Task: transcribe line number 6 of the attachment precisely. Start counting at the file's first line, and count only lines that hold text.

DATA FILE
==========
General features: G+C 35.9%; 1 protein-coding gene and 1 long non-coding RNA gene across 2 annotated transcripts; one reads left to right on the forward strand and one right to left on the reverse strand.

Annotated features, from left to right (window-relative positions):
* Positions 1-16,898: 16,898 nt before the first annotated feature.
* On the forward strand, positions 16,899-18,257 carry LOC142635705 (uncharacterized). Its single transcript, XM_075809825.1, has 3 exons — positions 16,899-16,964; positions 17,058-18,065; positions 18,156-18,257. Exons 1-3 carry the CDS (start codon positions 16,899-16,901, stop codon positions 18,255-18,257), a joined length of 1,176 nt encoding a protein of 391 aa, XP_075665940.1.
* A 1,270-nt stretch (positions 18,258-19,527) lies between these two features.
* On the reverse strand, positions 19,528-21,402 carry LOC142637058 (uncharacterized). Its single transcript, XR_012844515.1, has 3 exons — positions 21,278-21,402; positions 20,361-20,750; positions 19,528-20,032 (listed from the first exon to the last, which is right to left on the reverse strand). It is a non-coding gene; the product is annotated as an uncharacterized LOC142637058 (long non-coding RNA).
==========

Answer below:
* On the reverse strand, positions 19,528-21,402 carry LOC142637058 (uncharacterized). Its single transcript, XR_012844515.1, has 3 exons — positions 21,278-21,402; positions 20,361-20,750; positions 19,528-20,032 (listed from the first exon to the last, which is right to left on the reverse strand). It is a non-coding gene; the product is annotated as an uncharacterized LOC142637058 (long non-coding RNA).